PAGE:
Big name Australian musicians are launching a unique platform to fight climate change and boost renewable investment.
Acts including Midnight Oil, Regurgitator, Cloud Control, The Rubens and Vance Joy want others in the entertainment industry to back the venture. It will then invest in solar farms like the Brigalow project in Queensland.
FEAT (Future Energy Artists) launches tomorrow. The collective has teamed up with Future Super to help artists offset touring emissions and also support the environment through the use of solar energy.
FEAT: Australian musicians boost renewable investment
FEAT is the brainchild of Cloud Control keyboardist Heidi Lenffer.
Introducing FEAT. — a solar investment movement led by artists and the Aust. music industry. Here's why: The future is in renewables, and we have the ideal conditions for solar here in Oz. We get the climate crisis, and we get that touring is part of the problem. We’re putting skin in the game to finance epic new solar farms and take ownership over building the future we need. Every artist in this video will own a stake in our first solar farm in QLD. Some of them already do. We're opening tomorrow for new artist applications – and launching soon for everyone else. Head to www.feat.ltd for more. Video featuring: Jack River Peking Duk The Rubens Cloud Control + allies —————Video credits:Filmed and edited by Tempus Media (Pat Wood) & Ulrich LenfferProduced by Sean WalkerCreative Direction by Heidi Anna-maria LenfferAnimation by Luke Saunders Audio by George NicholasMusic by MansionairSpecial thanks to the Western Wakka Wakka people, the indigenous custodians of Brigalow and the surrounds, for letting us to film and build on the land.
Posted by FEAT. initiative on Monday, 3 June 2019
Together with climate scientists she made emissions calculations after Cloud Control completed a 15-date national tour. The found that Cloud Control’s two-week run generated 28 tonnes of carbon emissions. This is roughly equivalent to the output of an entire household over the course of a year.
Money that musicians and other artists invest in FEAT will be placed in a portfolio managed by Future Super.
Meanwhile, artists can put forward as much as they can afford to boost renewable investment. This reflects the fact that many artists also struggle to make a living. FEAT set a floor price of $5 to set up an account and get things started.
“It is exciting to own a piece of a solar farm,” Lenffer told the Guardian. “To do that collectively, we can leave a lasting, tangible infrastructure legacy and say: ‘We built that together’.”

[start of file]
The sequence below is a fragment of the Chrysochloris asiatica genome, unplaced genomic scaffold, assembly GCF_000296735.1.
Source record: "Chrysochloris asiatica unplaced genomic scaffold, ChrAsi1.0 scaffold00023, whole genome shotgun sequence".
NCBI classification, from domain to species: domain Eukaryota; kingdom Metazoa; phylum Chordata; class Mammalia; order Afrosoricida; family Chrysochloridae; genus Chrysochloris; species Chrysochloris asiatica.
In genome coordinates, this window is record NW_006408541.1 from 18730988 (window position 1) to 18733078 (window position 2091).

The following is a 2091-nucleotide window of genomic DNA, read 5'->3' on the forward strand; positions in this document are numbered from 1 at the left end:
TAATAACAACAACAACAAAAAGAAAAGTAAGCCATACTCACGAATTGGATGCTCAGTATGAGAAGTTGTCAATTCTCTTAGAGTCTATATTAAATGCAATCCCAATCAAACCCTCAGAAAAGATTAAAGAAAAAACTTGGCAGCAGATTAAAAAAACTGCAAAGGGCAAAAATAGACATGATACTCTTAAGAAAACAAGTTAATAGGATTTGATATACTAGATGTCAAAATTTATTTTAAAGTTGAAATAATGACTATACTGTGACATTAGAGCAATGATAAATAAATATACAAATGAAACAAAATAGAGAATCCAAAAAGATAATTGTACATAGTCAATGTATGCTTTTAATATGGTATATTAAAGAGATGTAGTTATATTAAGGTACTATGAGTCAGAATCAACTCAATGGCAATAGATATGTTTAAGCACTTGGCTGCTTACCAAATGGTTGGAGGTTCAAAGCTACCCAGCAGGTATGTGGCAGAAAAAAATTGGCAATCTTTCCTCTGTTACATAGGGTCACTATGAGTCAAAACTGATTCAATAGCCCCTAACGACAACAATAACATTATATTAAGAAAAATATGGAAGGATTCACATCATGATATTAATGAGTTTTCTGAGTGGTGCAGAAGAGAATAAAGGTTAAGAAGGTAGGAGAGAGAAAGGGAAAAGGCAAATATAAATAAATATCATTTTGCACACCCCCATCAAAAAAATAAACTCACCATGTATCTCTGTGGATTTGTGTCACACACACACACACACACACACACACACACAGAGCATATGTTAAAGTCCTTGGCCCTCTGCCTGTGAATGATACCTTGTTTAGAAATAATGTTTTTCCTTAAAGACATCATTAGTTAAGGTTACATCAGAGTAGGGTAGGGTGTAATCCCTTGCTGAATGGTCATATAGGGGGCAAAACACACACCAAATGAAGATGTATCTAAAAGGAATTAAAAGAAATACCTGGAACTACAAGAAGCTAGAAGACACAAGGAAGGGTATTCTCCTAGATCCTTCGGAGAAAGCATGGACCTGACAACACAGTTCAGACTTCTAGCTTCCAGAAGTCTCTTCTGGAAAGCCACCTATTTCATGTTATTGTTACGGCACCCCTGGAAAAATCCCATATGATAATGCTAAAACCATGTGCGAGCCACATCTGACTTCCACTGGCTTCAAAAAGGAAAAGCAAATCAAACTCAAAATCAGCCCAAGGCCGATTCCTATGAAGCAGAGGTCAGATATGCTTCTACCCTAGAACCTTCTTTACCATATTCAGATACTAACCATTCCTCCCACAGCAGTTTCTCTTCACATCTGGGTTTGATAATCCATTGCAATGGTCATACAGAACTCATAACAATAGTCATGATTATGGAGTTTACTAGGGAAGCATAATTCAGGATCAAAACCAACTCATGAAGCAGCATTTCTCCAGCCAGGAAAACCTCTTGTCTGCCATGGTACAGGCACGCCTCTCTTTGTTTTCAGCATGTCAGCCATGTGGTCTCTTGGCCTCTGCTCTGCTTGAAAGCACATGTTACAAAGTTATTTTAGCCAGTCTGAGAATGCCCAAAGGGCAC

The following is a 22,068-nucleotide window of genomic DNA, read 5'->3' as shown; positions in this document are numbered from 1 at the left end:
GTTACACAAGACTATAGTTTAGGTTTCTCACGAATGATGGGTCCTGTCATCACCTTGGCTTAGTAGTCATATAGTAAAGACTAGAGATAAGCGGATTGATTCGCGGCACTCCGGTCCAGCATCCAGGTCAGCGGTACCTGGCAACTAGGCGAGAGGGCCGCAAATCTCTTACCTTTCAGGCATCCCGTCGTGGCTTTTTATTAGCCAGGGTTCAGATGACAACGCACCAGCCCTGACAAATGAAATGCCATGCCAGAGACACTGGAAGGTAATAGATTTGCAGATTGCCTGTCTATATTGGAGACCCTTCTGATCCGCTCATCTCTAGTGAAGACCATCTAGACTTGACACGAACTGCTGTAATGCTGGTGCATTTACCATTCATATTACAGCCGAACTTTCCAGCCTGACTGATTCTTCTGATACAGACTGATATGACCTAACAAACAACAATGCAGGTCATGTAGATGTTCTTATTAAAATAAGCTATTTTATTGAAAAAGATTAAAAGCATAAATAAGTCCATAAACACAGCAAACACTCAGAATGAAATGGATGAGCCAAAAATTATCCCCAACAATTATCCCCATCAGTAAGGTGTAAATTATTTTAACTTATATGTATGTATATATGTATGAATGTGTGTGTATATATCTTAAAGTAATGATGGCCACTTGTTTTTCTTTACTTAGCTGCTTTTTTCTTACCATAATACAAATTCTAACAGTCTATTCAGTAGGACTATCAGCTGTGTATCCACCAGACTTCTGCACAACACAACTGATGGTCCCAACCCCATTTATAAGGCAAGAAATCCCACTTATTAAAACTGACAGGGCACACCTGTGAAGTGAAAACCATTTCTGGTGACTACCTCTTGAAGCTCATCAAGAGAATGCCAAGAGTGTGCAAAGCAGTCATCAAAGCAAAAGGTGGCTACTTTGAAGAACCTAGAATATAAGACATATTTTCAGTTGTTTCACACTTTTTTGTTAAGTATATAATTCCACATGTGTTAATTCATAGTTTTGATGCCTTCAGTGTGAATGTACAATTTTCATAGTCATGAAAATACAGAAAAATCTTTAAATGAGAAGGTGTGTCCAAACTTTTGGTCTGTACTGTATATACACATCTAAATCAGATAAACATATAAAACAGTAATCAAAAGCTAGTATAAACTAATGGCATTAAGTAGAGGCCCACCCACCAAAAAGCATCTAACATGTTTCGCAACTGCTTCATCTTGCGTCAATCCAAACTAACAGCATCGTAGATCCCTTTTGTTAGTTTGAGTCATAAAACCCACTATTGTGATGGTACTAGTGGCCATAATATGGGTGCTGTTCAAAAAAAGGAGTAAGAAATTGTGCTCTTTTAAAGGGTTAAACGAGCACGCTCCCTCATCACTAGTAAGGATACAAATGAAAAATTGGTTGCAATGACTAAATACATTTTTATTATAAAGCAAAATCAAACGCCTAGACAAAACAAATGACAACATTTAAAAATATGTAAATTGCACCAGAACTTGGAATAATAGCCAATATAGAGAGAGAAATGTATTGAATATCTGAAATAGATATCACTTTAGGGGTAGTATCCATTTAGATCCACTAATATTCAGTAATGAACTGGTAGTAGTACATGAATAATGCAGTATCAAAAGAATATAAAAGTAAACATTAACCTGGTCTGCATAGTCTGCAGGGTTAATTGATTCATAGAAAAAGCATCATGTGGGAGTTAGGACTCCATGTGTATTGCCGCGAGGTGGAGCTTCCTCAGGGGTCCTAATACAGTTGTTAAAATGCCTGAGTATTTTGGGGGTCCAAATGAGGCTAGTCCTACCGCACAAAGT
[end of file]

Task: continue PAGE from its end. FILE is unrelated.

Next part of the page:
Future Super: a green superannuation fund
Australian superannuation fund Future Super aims to invest solely in the world’s most sustainable ‘fossil free’ industries. As a result, it takes a stand against oil, gas and coal in favour of wind and solar installations.
Simon Sheikh is Future Super’s founder and also a former GetUp National Director. The only way to solve the climate crisis is to stop funding fossil fuels, he says.
He also claims just 7.7 per cent of the nation’s superannuation can help Australia reach 100 per cent renewable energy.
Future Super became a FEAT investment partner in 2018. According to Lenffer, the scheme to boost renewable investment can be rolled out by artists worldwide once proven in Australia with Australian musicians. This will help offset the heavy carbon footprint of global music tours.
Brigalow solar farm in Queensland makes headlines
The 34.5 MW Brigalow Solar Farm on Queensland’s Darling Downs is FEAT’s first support project in its effort to boost renewable investment.
Brigalow can potentially power around 11,300 homes for 30 years – or 2,000 Cloud Control tours. This energy will feed the energy market with an annual ROI target of 5 per cent for artists.
Brigalow owners Impact Investment Group (IIG) have also had another win recently. IIG successfully challenged a Queensland regulation about labourer qualifications for solar farm construction.
Last month, the state’s Supreme Court rejected the new law, which mandated only licensed electricians could mount and fix solar panels on commercial solar projects larger than 100 kW.